She had problems breastfeeding her first child when he was born 16 years ago, so the second time around she decided to look into ways of enhancing her milk production. One of the options she found was consuming the placenta after delivery.

After convincing her husband (who works as a butcher) of the benefits, she also managed to cajole him into preparing the pills himself.

"I had a lot of problems feeding my son Darragh, so before Ruby was born, I was determined to do what I could to help my milk come in," explains the mother-of-two.

"I read lots of reviews about placenta encapsulation and decided I would like to give it a go. The only problem was that I couldn't do it on my own, as it is a lengthy and delicate process. I would need both the help of my husband, Noel, and the hospital where I was giving birth."

The 37-year-old discussed the idea with her midwife and obstetrician who both agreed to help Noel by keeping the placenta in a sterile container and passing it on to him as soon as possible after delivery.

"Once everyone was in agreement, I purchased a home encapsulation kit from the UK (which cost €120) and Noel figured out how to use it," she recalls.

"After I gave birth to Ruby, the placenta was put in a Tupperware container and my mum brought it home to put in the fridge.

"Then when Noel got back to the house, he got to work with the preparations. He is a butcher so knew he wouldn't be too grossed-out by the preparation, which entails trimming off the excess cord, washing the placenta and squeezing out the blood clots.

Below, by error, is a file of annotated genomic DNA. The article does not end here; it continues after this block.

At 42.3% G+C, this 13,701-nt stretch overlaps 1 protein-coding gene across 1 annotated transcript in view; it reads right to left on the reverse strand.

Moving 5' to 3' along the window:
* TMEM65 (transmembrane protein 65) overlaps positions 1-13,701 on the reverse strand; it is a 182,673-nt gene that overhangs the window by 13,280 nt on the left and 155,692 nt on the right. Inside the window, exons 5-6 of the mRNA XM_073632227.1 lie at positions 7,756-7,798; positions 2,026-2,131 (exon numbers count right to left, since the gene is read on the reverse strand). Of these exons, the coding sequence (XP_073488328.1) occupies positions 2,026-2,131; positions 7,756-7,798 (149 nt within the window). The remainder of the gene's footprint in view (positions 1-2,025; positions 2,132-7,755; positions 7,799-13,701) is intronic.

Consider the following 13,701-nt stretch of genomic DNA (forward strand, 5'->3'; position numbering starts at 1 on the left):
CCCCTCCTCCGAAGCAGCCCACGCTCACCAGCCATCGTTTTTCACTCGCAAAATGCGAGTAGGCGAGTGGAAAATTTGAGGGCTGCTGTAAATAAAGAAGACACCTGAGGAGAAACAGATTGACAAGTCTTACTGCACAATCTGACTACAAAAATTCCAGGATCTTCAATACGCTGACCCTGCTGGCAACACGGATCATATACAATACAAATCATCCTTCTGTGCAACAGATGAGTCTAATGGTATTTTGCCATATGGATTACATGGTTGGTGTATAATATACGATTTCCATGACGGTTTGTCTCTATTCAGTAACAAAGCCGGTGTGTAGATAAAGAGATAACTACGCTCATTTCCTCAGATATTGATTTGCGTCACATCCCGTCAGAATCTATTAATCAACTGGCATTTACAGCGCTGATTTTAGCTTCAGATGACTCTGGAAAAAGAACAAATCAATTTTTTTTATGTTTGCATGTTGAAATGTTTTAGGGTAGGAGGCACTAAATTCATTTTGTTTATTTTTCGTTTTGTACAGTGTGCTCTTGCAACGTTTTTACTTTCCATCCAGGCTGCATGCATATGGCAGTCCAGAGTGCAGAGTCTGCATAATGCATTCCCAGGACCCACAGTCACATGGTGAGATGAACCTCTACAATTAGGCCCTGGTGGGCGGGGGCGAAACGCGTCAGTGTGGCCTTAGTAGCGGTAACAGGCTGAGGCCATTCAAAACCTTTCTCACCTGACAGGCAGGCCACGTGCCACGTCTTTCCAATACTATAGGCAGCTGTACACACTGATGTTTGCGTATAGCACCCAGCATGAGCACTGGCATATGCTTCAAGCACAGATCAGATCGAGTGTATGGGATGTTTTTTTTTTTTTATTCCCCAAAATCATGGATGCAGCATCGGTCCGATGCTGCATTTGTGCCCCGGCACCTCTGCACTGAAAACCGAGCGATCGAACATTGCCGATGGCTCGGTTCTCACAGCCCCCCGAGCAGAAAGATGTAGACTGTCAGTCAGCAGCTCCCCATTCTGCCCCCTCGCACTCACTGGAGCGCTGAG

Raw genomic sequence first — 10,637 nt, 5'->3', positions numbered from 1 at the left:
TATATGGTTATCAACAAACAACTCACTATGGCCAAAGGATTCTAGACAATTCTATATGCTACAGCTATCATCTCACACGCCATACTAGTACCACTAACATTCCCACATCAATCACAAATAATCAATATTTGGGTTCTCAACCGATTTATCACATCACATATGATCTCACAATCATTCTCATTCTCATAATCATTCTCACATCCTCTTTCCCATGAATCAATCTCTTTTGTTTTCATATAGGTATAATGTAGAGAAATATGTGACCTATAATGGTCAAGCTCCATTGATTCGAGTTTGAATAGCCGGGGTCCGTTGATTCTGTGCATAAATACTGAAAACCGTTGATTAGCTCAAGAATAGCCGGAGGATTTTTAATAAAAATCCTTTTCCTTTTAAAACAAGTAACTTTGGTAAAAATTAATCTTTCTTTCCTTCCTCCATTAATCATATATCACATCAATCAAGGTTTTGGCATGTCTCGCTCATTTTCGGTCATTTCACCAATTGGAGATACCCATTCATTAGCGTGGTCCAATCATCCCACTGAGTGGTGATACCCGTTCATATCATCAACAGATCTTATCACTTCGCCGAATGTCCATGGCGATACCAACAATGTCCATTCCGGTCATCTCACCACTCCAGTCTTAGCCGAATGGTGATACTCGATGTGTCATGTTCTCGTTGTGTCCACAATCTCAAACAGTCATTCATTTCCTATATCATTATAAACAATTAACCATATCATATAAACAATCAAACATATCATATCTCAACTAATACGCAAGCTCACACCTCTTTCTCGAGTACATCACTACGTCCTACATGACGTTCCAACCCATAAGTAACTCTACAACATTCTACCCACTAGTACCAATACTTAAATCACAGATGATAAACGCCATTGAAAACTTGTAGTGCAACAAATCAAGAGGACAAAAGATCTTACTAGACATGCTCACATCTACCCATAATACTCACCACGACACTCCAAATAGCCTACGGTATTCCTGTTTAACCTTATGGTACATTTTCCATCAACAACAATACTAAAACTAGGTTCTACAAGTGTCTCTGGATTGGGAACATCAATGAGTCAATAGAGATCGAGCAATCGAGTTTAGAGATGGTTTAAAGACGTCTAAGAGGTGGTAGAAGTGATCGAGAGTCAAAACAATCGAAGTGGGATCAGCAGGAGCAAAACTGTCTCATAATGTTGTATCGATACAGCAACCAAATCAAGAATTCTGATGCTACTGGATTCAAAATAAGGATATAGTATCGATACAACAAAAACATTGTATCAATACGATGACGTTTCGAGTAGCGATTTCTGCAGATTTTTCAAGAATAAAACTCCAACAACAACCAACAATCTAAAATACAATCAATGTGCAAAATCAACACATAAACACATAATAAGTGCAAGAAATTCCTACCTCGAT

"It wasn't a job for the faint-hearted but Noel ignored the fact that it was part of my body and just got on with it. Then once it was ready, he steamed it and put it in the dehydration kit which dries it out completely.

"The next morning it was as dry as a biscuit and after grinding it up into a fine powder, Noel put it all into the little capsules and finally into a jar."

The new mother started taking the capsules at once and was delighted when her milk came in on day two.

She also felt less tired than after her previous delivery and put this down to the nutrients she had ingested from the placenta.

"I started taking the tablets straight away and my milk came in great quantities the next day," says Lorraine.

"I also felt fantastic and didn't have any of the tearfulness usually associated with a new baby.

"And even though I had a C-section, I was in the supermarket with Ruby when she was just six days old.

"Maybe it was a placebo effect, but all I know is that I felt fantastic."

When Lorraine gave birth there were no trained encapsulation specialists in Ireland, so she purchased the kit herself.

She has since trained as a placenta encapsulation specialist and is available to assist women with the process all along the west coast of the country.

Irish Independent